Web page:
Sleep, Dreams And Why They Matter
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Health and Wellness

Sleep, Dreams And Why They Matter

It's important to get the right rest.

Sleep, Dreams And Why They Matter
The Red Balloon Photography

Did you know that humans sleep a third of their lives away? Not to say that sleep isn’t really, fantastically nice, but that’s roughly 26 years of your time on this Earth that you spend lying essentially comatose and completely vulnerable and rather useless. So why bother? Why not stay awake for the rest of your life and reclaim those years to do with as you please?

In order to dissuade some eager people from trying never to sleep ever again, I’d like to say that death is the answer here but that’s not entirely true (it’s only true for rats — so far as we know). The real answer is that we don’t have an answer. Based on my attempts to pull an all-nighter and then some, I think (in my one hundred percent scientific opinion) that it’s safe to say that you’d eventually just pass out. In the meantime we know that your concentration, perception, and other higher mental processes very much suffer. That and the fact that we feel rejuvenated, refreshed, and alert after a good night’s sleep suggests that sleep does serve a vital purpose in our lives.

What that purpose is, however, is rather foggy. Some theories include that it’s an evolutionary trait developed to keep animals out of harm’s way during times where they were particularly vulnerable (i.e. during the night), that it serves to conserve energy in a time that’s the least efficient to search for food, and that it correlates to the structure and organization of the brain — particularly so for a child’s developing brain. Another theory, my personal favorite, is that sleep allows the body to repair itself. After all, functions like muscle growth and tissue repair occur, for the most part, during sleep.

But none of this is really proven. It’s only theory.

Either way, assuming sleep wasn’t just invented by someone who was too bored to stay awake, it’s the best we’ve got. Okay, so sleep is pretty important. And, rather unfortunately, it’s also pretty instantaneous from our point of view. Not only do we spend 33% of our lives asleep, we spend it unconscious. 33% of our time here happens when we’re not looking.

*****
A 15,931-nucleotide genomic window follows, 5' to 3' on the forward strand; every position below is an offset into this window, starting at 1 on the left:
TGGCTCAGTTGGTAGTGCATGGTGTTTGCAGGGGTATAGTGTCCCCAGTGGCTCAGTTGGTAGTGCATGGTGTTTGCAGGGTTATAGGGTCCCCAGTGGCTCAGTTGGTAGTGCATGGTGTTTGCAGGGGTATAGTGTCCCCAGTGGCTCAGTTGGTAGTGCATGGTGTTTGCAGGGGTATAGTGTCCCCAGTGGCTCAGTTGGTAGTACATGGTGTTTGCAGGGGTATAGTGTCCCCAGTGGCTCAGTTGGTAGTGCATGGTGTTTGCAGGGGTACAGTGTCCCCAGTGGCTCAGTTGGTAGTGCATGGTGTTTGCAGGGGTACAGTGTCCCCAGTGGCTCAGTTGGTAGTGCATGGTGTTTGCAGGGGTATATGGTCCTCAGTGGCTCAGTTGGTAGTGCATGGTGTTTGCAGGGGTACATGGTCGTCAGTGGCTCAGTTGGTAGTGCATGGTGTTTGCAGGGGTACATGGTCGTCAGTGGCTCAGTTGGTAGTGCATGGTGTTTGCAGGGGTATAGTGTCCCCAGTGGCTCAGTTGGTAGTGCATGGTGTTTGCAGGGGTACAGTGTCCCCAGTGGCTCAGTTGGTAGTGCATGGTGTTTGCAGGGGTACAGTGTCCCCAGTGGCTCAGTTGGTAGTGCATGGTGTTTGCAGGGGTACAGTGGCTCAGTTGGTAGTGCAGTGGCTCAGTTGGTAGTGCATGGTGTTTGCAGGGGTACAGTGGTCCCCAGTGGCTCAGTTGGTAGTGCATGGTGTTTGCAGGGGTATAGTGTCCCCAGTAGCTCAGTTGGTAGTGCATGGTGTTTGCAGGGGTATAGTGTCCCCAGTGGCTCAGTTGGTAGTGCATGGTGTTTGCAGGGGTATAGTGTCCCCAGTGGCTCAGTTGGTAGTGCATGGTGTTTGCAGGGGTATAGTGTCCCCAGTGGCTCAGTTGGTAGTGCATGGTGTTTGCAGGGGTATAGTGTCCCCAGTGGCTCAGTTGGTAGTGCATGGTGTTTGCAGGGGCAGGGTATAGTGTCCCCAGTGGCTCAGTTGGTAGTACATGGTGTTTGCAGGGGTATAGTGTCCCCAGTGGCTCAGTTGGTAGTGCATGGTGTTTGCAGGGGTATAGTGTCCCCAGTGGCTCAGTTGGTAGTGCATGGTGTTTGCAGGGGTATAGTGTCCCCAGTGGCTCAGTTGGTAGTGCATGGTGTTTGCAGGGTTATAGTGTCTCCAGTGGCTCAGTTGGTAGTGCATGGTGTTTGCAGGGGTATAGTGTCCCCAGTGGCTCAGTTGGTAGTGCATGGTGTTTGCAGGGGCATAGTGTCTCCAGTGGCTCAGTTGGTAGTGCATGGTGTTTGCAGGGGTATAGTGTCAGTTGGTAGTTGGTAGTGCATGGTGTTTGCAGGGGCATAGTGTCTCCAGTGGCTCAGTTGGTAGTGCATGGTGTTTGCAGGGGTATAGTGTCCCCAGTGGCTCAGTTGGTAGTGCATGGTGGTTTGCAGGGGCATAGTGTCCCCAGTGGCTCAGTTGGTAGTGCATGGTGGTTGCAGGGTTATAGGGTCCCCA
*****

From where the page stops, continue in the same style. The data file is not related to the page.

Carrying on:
But since being conscious of that 33% defeats the purpose of actually sleeping, the next best thing we have to being cognizant or at the very least entertained during those eight hours of dead time is dreaming. Did you know that humans have an average of four to six dreams a night? Did you know that they usually happen during REM sleep when your brain is most active (and rather desperate for you to stay asleep)?

Why, though? Assuming it’s not your kindly brain’s way of distracting you from the fact that your body is lying on a slab completely comatose and unbelievably vulnerable, there are a few theories. One, dreaming could act as a sort of therapy session, allowing your brain to work through emotional problems. Two, dreams can serve as a theoretical boxing ring that helps practice your fight or flight responses (think: you’re being chased or you came to school without pants on). Three, dreams let you practice something whether it be piano, your interview skills, or how to fix the lawn mower. Four, really basic here, dreams let you be creative (see: artists attributing great ideas to their dreams). And finally, dreams are a way for your brain to organize the day’s events. I.e. That embarrassing thing you did today? Long term memory. The name of the new coworker you’ll be working with? Forgotten forever.